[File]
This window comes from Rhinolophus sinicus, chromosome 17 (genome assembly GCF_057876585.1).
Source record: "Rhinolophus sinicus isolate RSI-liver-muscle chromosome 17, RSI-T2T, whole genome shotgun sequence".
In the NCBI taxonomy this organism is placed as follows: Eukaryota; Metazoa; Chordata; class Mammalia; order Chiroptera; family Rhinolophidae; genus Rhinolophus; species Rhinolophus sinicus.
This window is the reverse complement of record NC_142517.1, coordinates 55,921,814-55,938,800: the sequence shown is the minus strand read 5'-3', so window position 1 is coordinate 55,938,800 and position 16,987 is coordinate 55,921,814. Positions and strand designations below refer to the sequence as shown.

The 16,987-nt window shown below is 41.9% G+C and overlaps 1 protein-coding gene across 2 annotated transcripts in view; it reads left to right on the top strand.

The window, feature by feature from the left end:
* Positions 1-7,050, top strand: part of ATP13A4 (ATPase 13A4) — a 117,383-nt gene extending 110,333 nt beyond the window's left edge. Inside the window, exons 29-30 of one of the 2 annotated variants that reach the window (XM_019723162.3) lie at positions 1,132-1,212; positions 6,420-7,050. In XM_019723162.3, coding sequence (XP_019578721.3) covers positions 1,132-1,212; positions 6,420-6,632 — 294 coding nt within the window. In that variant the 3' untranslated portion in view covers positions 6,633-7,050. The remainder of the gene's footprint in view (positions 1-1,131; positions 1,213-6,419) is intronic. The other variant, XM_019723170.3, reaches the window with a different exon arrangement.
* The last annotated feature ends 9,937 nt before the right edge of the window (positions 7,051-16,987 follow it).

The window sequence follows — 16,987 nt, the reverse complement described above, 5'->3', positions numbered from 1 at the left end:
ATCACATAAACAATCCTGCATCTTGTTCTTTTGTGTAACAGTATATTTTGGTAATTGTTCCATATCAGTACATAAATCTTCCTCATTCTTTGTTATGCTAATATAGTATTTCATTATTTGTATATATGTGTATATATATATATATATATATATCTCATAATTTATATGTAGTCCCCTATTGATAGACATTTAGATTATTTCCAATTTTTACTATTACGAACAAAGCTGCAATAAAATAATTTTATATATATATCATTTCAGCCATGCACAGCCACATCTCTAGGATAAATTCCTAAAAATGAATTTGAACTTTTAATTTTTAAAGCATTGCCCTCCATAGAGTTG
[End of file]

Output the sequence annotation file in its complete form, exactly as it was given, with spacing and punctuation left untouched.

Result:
This window comes from Rhinolophus sinicus, chromosome 17 (genome assembly GCF_057876585.1).
Source record: "Rhinolophus sinicus isolate RSI-liver-muscle chromosome 17, RSI-T2T, whole genome shotgun sequence".
In the NCBI taxonomy this organism is placed as follows: Eukaryota; Metazoa; Chordata; class Mammalia; order Chiroptera; family Rhinolophidae; genus Rhinolophus; species Rhinolophus sinicus.
This window is the reverse complement of record NC_142517.1, coordinates 55,921,814-55,938,800: the sequence shown is the minus strand read 5'-3', so window position 1 is coordinate 55,938,800 and position 16,987 is coordinate 55,921,814. Positions and strand designations below refer to the sequence as shown.

The 16,987-nt window shown below is 41.9% G+C and overlaps 1 protein-coding gene across 2 annotated transcripts in view; it reads left to right on the top strand.

The window, feature by feature from the left end:
* Positions 1-7,050, top strand: part of ATP13A4 (ATPase 13A4) — a 117,383-nt gene extending 110,333 nt beyond the window's left edge. Inside the window, exons 29-30 of one of the 2 annotated variants that reach the window (XM_019723162.3) lie at positions 1,132-1,212; positions 6,420-7,050. In XM_019723162.3, coding sequence (XP_019578721.3) covers positions 1,132-1,212; positions 6,420-6,632 — 294 coding nt within the window. In that variant the 3' untranslated portion in view covers positions 6,633-7,050. The remainder of the gene's footprint in view (positions 1-1,131; positions 1,213-6,419) is intronic. The other variant, XM_019723170.3, reaches the window with a different exon arrangement.
* The last annotated feature ends 9,937 nt before the right edge of the window (positions 7,051-16,987 follow it).

The window sequence follows — 16,987 nt, the reverse complement described above, 5'->3', positions numbered from 1 at the left end:
ATCACATAAACAATCCTGCATCTTGTTCTTTTGTGTAACAGTATATTTTGGTAATTGTTCCATATCAGTACATAAATCTTCCTCATTCTTTGTTATGCTAATATAGTATTTCATTATTTGTATATATGTGTATATATATATATATATATATATCTCATAATTTATATGTAGTCCCCTATTGATAGACATTTAGATTATTTCCAATTTTTACTATTACGAACAAAGCTGCAATAAAATAATTTTATATATATATCATTTCAGCCATGCACAGCCACATCTCTAGGATAAATTCCTAAAAATGAATTTGAACTTTTAATTTTTAAAGCATTGCCCTCCATAGAGTTG